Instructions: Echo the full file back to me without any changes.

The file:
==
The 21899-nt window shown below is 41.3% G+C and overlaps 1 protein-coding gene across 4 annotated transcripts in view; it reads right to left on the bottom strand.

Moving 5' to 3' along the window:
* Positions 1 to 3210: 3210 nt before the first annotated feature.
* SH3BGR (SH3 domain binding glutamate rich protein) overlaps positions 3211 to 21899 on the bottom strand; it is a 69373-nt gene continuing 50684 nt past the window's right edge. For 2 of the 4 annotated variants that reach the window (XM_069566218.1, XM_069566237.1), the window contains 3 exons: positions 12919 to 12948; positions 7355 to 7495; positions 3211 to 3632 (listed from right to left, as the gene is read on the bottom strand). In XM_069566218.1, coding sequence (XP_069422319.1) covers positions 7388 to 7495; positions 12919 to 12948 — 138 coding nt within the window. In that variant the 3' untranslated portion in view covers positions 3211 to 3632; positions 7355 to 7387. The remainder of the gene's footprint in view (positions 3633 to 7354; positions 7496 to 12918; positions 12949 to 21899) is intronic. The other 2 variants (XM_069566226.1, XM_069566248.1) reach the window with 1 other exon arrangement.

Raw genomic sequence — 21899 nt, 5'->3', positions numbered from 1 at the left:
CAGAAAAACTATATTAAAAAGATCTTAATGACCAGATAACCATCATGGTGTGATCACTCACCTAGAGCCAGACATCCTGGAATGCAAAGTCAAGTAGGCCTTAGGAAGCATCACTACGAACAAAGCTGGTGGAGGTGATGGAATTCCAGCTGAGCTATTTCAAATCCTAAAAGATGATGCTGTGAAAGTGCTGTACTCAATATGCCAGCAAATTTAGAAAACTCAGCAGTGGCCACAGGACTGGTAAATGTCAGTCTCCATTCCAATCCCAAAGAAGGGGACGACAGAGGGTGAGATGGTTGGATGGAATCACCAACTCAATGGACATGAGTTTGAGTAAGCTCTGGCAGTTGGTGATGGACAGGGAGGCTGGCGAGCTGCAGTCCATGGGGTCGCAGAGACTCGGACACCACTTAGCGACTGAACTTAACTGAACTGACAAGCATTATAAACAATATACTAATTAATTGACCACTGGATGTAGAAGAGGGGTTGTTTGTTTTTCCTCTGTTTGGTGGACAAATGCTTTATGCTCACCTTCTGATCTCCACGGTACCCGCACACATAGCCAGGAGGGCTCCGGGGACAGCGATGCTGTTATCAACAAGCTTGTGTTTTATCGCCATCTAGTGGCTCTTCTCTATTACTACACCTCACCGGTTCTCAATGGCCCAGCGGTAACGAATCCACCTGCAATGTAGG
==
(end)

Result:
The 21899-nt window shown below is 41.3% G+C and overlaps 1 protein-coding gene across 4 annotated transcripts in view; it reads right to left on the bottom strand.

Moving 5' to 3' along the window:
* Positions 1 to 3210: 3210 nt before the first annotated feature.
* SH3BGR (SH3 domain binding glutamate rich protein) overlaps positions 3211 to 21899 on the bottom strand; it is a 69373-nt gene continuing 50684 nt past the window's right edge. For 2 of the 4 annotated variants that reach the window (XM_069566218.1, XM_069566237.1), the window contains 3 exons: positions 12919 to 12948; positions 7355 to 7495; positions 3211 to 3632 (listed from right to left, as the gene is read on the bottom strand). In XM_069566218.1, coding sequence (XP_069422319.1) covers positions 7388 to 7495; positions 12919 to 12948 — 138 coding nt within the window. In that variant the 3' untranslated portion in view covers positions 3211 to 3632; positions 7355 to 7387. The remainder of the gene's footprint in view (positions 3633 to 7354; positions 7496 to 12918; positions 12949 to 21899) is intronic. The other 2 variants (XM_069566226.1, XM_069566248.1) reach the window with 1 other exon arrangement.

Raw genomic sequence — 21899 nt, 5'->3', positions numbered from 1 at the left:
CAGAAAAACTATATTAAAAAGATCTTAATGACCAGATAACCATCATGGTGTGATCACTCACCTAGAGCCAGACATCCTGGAATGCAAAGTCAAGTAGGCCTTAGGAAGCATCACTACGAACAAAGCTGGTGGAGGTGATGGAATTCCAGCTGAGCTATTTCAAATCCTAAAAGATGATGCTGTGAAAGTGCTGTACTCAATATGCCAGCAAATTTAGAAAACTCAGCAGTGGCCACAGGACTGGTAAATGTCAGTCTCCATTCCAATCCCAAAGAAGGGGACGACAGAGGGTGAGATGGTTGGATGGAATCACCAACTCAATGGACATGAGTTTGAGTAAGCTCTGGCAGTTGGTGATGGACAGGGAGGCTGGCGAGCTGCAGTCCATGGGGTCGCAGAGACTCGGACACCACTTAGCGACTGAACTTAACTGAACTGACAAGCATTATAAACAATATACTAATTAATTGACCACTGGATGTAGAAGAGGGGTTGTTTGTTTTTCCTCTGTTTGGTGGACAAATGCTTTATGCTCACCTTCTGATCTCCACGGTACCCGCACACATAGCCAGGAGGGCTCCGGGGACAGCGATGCTGTTATCAACAAGCTTGTGTTTTATCGCCATCTAGTGGCTCTTCTCTATTACTACACCTCACCGGTTCTCAATGGCCCAGCGGTAACGAATCCACCTGCAATGTAGG